"Mandrake Linux has always been looked at as a desktop Linux.
While Red Hat may be the star of the corporate server world,
Mandrake's star rests firmly with the legion of Linux users who
have abandoned the Windows world for their desktop needs. For
Mandrake users, there hasn't been any question of whether Linux is
ready for the desktop--Mandrake is, has been, and continues to be.
The loyalty and enthusiasm of the Mandrake community speaks
volumes. It is with this knowledge that I embark on my review of
"Before I get into the details, let me tell you that I loaded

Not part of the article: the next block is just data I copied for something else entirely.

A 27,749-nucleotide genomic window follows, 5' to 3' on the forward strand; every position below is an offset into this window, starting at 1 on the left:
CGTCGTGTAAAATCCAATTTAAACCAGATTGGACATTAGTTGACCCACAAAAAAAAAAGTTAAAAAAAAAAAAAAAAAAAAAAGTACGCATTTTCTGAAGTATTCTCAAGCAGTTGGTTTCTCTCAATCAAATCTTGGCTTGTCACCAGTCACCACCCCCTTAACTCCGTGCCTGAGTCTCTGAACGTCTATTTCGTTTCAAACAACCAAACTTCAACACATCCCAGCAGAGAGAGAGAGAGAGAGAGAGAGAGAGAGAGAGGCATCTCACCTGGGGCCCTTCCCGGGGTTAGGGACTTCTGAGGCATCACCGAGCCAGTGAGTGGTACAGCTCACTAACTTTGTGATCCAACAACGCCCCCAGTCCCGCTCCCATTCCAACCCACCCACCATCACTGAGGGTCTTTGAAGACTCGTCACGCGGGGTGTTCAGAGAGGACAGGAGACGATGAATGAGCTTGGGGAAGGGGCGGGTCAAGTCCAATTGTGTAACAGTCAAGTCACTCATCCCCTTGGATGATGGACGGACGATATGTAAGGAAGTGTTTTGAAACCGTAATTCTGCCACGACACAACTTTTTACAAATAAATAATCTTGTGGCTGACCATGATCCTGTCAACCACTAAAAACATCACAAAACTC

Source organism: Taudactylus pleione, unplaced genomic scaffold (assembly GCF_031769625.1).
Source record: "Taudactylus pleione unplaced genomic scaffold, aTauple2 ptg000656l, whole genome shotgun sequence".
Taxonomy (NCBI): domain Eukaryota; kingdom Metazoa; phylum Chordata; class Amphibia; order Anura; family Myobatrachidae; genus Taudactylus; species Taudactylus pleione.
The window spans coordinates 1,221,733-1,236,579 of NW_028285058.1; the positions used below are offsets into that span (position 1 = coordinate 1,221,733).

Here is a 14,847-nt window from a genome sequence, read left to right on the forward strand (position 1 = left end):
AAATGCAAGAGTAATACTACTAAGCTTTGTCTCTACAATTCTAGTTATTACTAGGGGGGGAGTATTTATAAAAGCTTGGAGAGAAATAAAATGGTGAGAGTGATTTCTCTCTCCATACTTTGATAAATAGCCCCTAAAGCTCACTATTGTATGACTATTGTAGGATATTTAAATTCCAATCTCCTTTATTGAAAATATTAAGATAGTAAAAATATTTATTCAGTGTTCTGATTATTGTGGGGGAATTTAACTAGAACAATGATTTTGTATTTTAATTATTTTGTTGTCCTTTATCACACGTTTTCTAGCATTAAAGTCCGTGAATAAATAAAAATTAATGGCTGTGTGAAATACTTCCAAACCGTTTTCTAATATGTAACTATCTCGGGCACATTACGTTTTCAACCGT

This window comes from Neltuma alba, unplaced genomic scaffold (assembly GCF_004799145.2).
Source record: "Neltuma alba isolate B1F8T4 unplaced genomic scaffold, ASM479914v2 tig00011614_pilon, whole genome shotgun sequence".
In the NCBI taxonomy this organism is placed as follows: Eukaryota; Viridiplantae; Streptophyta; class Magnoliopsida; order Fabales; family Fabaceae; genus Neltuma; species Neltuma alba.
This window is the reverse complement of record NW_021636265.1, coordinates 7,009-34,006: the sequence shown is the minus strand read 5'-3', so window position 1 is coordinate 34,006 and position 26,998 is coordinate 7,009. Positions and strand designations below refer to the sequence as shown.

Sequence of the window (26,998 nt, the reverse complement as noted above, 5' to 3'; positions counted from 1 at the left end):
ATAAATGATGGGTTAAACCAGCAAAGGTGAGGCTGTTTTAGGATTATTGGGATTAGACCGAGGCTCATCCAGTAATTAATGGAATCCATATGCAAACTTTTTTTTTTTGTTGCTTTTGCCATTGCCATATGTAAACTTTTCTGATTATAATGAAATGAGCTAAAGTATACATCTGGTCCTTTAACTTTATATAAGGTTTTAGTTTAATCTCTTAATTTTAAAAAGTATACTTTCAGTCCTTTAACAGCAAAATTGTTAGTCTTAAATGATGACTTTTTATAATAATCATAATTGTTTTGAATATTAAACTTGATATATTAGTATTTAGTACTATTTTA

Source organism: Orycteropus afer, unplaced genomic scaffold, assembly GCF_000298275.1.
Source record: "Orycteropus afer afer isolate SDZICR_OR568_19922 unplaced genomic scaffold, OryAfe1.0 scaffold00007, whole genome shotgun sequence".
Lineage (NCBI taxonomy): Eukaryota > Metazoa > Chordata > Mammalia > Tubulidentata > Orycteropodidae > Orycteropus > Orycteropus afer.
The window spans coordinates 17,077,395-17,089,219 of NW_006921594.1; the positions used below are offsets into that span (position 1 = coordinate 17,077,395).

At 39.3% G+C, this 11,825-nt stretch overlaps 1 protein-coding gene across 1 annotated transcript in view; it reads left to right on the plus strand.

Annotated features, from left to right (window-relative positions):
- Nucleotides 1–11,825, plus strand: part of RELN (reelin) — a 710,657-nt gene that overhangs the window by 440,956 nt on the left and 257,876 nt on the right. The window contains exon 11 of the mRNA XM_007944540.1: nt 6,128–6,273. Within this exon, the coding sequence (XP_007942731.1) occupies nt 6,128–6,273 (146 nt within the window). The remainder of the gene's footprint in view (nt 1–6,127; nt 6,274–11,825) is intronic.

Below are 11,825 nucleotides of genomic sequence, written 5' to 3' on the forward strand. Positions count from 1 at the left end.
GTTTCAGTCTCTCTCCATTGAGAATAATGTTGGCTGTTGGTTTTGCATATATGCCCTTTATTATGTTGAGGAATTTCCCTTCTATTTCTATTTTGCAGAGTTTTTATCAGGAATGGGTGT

Mandrake onto a couple of test systems. To be as fair as possible,
I also installed it on my own notebook where I do my daily work
(the best way to experience something is to really work with it).
Luckily, I keep my user data on separate partitions for just such
an occasion. Needless to say, when I installed on my notebook, I
diverted slightly from the default user install. To really push the
envelope, I also installed Mandrake 9.0 on a company server running
"In terms of minutia, I'll add that the newest release of
Mandrake comes with the 2.4.19 release of the Linux kernel, XFree86
4.2.1, GCC 3.2, KDE 3.0.3, and GNOME 2.0.1. Not that this is a
major concern for most, but Mandrake 9.0 is optimized for later X86
processors, which means you can't run it on your old 486..."
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